Dobyns Dining Room, Point Lookout

Farm-to-table is the gold standard at Dobyns Dining Room.

The stellar Sunday brunch features ice carvings and live music. Lunch and dinner in the 290-seat dining room remain busy year-round. Thanksgiving brunch reservations open August 1; last year, it sold out in three days.

Why all the buzz? Housed in The Keeter Center, reminiscent of the State of Maine lodge at the 1904 World’s Fair, Dobyns serves regional fare on the College of the Ozarks campus, ten minutes south of downtown Branson. Much of the food is grown or raised on property, and the college’s philosophy involves students every step of the way.

Smoked bacon and pork loin come from the campus-run hog farm and processing plant. Pastas, jellies and jams are prepared in-house. Vegetables are picked garden-fresh. Flour, ground by students at the on-site grist mill, is kneaded into fluffy, whole wheat yeast rolls. Products from the campus dairy herd include custom ice cream flavors dreamed up by students.

It all happens under the leadership of Executive Chef Robert Stricklin, who worked in four and five-star restaurants around the world before he helped develop the certified culinary arts program. The college believes in giving young adults who can’t afford a degree the opportunity to graduate debt-free by working 15 hours per week at 100 campus stations. Approximately 110 students work in the kitchen alongside professional chefs. Students also wait tables. More than 90 percent of the menu is created from scratch.

On a Saturday night with live piano music in the background, my husband and I started with appetizers: tasty fried green tomatoes breaded with campus cornmeal and topped with house jalapeno jelly, pan-seared hickory-smoked catfish cakes served with slaw and a delightful tomato tartar sauce and corn fritters. My salad came with creamy house-made Ricotta cheese and pear-honey dressing. The outstanding signature, smoked tomato soup, was served with a dollop of whipped pesto cream and cornbread biscotti, winner of a student competition. Warm cranberry-cinnamon biscuits and yeast rolls accompanied apple butter in a mini iron skillet.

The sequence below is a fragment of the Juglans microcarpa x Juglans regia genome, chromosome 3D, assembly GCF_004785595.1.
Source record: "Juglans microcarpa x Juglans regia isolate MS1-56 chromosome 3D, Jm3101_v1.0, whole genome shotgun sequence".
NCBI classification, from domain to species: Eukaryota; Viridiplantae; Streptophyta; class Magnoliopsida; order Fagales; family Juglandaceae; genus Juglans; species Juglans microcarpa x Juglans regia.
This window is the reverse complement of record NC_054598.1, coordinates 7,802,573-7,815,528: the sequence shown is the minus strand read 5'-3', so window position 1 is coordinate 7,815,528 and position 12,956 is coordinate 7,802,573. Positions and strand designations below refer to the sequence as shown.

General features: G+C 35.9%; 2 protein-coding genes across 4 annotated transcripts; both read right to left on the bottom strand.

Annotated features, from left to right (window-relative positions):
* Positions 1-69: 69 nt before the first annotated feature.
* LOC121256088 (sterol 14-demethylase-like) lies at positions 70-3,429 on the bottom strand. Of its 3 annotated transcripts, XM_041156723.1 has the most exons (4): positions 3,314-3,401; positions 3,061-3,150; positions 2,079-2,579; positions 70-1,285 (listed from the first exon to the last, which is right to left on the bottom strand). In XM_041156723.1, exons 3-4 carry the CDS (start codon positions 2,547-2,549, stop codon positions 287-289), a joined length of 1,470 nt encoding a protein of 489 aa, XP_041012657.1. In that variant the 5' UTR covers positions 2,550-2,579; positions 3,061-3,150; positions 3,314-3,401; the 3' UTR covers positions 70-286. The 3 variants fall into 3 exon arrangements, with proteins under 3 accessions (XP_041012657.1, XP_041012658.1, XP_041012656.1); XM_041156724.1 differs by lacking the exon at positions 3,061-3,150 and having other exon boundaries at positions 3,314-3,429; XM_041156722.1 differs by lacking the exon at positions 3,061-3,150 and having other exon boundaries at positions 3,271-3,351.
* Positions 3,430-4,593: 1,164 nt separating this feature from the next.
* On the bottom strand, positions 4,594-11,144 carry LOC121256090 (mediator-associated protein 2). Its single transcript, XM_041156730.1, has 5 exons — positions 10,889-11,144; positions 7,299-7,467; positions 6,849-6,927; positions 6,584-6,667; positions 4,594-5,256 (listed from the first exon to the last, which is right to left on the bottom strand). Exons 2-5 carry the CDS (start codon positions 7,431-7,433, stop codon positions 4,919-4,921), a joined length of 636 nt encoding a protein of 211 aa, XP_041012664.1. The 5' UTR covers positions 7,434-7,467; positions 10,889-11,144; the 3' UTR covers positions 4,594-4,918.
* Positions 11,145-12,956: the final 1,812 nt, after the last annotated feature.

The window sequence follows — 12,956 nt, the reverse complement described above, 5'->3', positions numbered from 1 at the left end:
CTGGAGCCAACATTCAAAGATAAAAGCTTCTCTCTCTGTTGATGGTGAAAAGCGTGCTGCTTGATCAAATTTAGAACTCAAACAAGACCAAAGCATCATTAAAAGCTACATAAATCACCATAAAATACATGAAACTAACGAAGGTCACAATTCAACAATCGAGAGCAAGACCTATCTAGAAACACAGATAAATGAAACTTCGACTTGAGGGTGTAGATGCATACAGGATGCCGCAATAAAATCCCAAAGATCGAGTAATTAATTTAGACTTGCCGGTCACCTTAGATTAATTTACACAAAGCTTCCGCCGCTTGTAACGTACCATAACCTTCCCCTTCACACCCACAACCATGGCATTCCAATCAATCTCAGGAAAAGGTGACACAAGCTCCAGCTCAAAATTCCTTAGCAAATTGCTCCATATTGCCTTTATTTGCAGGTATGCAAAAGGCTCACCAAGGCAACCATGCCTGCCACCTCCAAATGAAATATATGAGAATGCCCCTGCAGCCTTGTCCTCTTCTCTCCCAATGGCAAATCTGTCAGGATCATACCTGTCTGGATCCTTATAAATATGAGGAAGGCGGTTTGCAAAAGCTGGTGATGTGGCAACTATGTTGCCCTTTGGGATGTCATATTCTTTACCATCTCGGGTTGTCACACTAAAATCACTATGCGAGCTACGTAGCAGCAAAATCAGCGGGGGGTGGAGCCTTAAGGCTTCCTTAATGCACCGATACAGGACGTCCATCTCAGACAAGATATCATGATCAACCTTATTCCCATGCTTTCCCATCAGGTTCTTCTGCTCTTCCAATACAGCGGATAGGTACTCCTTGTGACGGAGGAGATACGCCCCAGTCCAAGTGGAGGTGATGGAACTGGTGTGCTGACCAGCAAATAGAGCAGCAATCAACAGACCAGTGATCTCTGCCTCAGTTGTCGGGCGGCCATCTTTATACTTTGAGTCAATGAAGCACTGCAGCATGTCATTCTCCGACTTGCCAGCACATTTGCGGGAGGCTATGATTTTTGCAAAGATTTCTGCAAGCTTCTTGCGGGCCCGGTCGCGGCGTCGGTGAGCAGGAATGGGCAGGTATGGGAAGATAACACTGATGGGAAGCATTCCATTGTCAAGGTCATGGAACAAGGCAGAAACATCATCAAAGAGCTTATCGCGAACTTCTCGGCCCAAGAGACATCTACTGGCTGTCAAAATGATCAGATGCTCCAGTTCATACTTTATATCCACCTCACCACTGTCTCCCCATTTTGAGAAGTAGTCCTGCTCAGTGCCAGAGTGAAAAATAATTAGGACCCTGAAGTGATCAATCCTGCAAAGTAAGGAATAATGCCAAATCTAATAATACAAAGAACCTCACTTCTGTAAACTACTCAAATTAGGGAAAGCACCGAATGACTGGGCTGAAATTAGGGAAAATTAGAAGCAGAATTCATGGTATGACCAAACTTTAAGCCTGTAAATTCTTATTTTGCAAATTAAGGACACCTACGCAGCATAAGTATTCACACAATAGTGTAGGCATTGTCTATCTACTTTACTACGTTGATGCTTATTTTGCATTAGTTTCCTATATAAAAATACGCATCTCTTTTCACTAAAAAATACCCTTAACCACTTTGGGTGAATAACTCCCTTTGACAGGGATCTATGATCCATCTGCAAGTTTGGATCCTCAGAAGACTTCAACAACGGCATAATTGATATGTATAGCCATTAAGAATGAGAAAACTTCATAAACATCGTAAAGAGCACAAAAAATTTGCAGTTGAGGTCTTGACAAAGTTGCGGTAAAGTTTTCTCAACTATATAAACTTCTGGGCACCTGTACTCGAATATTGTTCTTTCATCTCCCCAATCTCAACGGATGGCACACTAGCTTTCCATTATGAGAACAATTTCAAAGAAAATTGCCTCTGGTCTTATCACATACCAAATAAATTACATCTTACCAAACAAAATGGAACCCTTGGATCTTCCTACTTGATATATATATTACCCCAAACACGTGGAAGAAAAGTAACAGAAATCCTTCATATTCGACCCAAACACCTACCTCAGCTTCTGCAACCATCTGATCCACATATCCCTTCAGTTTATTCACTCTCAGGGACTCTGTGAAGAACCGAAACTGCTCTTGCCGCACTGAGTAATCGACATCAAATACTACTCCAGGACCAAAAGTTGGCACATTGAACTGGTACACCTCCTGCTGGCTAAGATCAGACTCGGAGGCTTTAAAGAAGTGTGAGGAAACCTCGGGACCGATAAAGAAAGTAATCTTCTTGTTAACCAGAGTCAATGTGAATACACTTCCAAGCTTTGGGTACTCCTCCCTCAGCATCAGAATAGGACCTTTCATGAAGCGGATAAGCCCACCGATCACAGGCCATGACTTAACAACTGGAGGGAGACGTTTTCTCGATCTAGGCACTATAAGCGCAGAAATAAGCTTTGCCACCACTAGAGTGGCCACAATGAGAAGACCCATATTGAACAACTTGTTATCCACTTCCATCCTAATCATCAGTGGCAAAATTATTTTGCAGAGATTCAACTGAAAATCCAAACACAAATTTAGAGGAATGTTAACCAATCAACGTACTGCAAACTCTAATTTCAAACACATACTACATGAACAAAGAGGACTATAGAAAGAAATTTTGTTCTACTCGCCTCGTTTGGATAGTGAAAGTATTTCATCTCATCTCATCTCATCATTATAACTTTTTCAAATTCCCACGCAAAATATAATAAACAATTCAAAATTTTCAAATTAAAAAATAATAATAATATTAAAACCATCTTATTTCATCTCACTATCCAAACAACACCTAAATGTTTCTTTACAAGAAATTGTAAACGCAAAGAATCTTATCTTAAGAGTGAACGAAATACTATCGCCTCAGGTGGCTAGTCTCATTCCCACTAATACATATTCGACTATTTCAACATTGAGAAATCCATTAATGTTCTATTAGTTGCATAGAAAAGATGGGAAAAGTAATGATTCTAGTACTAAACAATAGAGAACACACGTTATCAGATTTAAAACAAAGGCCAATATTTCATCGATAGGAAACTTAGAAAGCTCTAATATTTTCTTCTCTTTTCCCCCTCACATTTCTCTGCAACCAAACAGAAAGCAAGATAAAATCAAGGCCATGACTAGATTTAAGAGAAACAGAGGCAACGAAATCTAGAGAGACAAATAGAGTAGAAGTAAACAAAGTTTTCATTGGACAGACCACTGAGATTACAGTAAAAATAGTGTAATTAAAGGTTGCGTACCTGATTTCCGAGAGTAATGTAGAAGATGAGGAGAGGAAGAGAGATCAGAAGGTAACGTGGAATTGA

My pork pomodoro entrée featured campus-made products: tender pork medallions basted with pesto, garden tomatoes and roasted garlic over cornmeal polenta. My husband opted for satisfying pot roast served with mashed potatoes, rich brown gravy and vegetables. We sampled the to-die-for barbecue mac, homemade elbow noodles drenched in smoked Gouda cheese sauce with chunks of hickory-smoked pulled pork and caramelized topping.

A cake devotee, I couldn’t resist the massive slice of ten-layer chocolate cake filled with chocolate ganache and garnished with fresh whipped cream and raspberry sauce. It’s enough for four, and its leftovers enticed us to return for lunch before heading home from our Branson weekend.

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